The recent article questioning New Zealand’s environmental record in light of the “100% Pure” campaign attracted a load of attention. And that’s fair enough – but it’s worth noting in passing that it did not, as almost everyone reported , appear in the New York Times. It was written for the International Herald Tribune, by NZ Sunday Star-Times journalist Charles Anderson, who is temporarily based in Hong Kong and writing for the Tribune.
It did appear on the New York Times website, which is shared with the IHT (now wholly owned by the NYT), so it’s hardly a catastrophic error, but I mention it by way of noting that the latest appearance of New Zealand on the NY Times site , which again has been getting lots of attention, is indeed from the paper itself.
It further warrants pointing out, because no one else has and it is kind of a big deal, that it appears on the front page of the bumper Saturday paper, the famous “A1”.
The piece sports in its online version a rather fetching picture of the prime minister awkwardly grasping a Lord of the Rings sword, a gift from Barack Obama, like a small child showing off a toy digger delivered by Santa.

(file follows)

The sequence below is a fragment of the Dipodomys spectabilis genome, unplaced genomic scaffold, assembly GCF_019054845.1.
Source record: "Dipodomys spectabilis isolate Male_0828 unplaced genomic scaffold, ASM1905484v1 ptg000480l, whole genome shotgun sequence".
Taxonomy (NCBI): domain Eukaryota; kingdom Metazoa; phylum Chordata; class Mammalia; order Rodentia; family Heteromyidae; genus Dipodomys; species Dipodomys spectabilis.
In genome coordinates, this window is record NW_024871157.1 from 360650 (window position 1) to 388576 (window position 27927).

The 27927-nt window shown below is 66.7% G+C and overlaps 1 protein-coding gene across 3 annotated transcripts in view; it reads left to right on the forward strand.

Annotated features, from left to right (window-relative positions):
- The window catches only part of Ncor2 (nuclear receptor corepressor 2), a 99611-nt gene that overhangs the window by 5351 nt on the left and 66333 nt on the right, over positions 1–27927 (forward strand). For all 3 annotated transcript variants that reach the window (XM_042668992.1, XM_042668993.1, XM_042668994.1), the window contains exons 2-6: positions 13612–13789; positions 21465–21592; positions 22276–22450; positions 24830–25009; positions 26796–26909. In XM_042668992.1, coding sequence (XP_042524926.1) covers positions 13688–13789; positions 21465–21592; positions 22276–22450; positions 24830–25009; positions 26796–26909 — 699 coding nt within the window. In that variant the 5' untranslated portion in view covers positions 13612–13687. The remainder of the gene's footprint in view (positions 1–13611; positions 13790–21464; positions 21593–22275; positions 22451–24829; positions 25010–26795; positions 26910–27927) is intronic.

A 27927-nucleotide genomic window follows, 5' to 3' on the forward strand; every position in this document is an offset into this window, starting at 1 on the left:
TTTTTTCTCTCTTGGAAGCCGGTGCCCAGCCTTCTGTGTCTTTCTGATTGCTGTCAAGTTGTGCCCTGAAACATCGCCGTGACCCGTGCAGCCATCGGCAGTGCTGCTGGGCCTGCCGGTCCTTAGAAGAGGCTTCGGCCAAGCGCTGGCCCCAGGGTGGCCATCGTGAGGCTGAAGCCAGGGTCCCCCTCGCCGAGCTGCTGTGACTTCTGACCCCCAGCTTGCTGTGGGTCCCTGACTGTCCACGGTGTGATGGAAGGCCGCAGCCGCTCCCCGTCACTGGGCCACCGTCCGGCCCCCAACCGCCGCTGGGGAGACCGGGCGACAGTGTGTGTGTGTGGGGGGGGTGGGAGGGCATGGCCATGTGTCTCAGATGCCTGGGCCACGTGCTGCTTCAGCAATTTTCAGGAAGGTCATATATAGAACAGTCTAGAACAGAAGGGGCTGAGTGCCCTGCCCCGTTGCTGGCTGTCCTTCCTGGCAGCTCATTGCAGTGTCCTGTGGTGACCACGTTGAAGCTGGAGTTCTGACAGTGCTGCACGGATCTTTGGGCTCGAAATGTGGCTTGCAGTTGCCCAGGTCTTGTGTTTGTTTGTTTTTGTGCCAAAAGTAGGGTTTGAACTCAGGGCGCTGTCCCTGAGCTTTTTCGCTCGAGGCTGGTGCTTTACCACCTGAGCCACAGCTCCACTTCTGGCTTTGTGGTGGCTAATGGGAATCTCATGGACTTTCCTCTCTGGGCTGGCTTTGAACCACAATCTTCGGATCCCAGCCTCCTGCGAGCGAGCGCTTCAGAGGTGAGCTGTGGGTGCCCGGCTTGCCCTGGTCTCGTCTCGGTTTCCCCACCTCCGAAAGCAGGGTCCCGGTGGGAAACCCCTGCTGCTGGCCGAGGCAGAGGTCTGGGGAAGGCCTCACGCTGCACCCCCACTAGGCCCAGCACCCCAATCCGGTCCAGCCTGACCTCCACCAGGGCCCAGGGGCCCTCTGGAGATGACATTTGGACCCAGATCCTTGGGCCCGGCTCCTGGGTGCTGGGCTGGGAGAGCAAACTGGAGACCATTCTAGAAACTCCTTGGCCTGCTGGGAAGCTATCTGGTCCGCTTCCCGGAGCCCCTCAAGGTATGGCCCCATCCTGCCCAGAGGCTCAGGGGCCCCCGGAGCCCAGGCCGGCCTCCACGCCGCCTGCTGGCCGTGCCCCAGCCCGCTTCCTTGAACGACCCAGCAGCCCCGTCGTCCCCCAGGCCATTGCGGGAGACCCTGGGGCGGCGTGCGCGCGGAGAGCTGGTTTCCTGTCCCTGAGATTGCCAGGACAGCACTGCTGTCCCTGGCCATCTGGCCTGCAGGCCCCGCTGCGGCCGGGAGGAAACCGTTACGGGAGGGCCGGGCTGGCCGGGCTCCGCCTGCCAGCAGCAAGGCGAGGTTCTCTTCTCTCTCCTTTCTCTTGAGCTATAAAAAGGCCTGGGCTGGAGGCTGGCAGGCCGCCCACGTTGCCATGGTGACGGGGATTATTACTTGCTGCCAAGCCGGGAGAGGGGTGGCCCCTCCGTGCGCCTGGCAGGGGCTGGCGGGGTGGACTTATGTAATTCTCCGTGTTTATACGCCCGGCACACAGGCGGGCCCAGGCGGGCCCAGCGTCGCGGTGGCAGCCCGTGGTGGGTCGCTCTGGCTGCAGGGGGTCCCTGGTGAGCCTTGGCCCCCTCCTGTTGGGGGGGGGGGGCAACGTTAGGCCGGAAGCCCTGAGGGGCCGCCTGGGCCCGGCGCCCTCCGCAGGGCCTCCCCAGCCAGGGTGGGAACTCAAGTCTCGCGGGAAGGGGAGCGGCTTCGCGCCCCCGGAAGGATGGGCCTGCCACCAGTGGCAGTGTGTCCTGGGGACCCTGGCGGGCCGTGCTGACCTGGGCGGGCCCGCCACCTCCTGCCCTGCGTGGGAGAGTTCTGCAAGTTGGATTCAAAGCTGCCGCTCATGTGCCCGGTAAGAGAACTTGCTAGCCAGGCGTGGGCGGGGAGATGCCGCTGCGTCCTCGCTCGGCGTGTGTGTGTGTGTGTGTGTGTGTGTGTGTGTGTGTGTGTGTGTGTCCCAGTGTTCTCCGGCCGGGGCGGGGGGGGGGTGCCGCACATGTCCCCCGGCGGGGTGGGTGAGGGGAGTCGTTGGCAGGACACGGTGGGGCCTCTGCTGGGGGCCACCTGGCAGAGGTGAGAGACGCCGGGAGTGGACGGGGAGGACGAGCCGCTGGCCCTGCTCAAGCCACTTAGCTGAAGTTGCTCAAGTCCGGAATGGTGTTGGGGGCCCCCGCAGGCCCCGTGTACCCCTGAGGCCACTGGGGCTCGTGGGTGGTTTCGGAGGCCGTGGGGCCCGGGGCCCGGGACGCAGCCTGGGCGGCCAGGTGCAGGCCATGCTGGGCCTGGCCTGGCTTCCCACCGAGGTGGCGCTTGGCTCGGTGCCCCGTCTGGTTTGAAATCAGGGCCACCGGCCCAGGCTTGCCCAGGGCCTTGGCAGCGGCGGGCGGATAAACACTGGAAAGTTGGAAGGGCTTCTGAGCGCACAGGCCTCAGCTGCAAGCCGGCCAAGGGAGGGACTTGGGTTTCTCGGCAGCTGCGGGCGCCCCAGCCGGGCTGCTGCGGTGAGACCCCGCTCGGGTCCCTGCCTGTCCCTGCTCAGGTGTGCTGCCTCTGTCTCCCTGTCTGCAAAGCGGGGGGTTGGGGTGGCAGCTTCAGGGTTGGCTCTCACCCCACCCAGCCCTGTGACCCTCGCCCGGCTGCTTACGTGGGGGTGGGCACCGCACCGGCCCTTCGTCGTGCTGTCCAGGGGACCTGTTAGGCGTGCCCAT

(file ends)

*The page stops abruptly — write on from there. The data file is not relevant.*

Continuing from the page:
In Mr Key’s spare blond-wood office — with no goblins in sight — the sword looked decidedly unmagical. But it served as a reminder that in New Zealand, the business of running a country goes hand in hand with the business of making movies.
For better or worse, Mr Key’s government has taken extreme measures that have linked its fortunes to some of Hollywood’s biggest pictures, making this country of 4.4 million people, slightly more than the city of Los Angeles, a grand experiment in the fusion of film and government.
And unlike some of the international takes on “Hobbit fever” and all that, which have been slavish in their enthusiasm, “for better or worse” is true to the overall tone of the piece, which touches on the actors’ union disputes, the Warner’s deal, and the Kim Dotcom dimension .
An accompanying online article , by the same reporters and again with a “Wellington” dateline, notes that local film-makers are grateful to Peter Jackson. But:
Still, some film people here worry that Mr Jackson’s rise has come at a price. The New Zealand government has poured hundreds of millions of dollars into Mr Jackson’s mainstream movies and even rewritten labor laws to accommodate his Hollywood partners. What about other homegrown directors, particularly those interested in artier cinema? Is enough being done to make their careers sprout?
And even the prime minister might have preferred a more gushing New York Times account, he can feel relieved at least that this time they got his name right .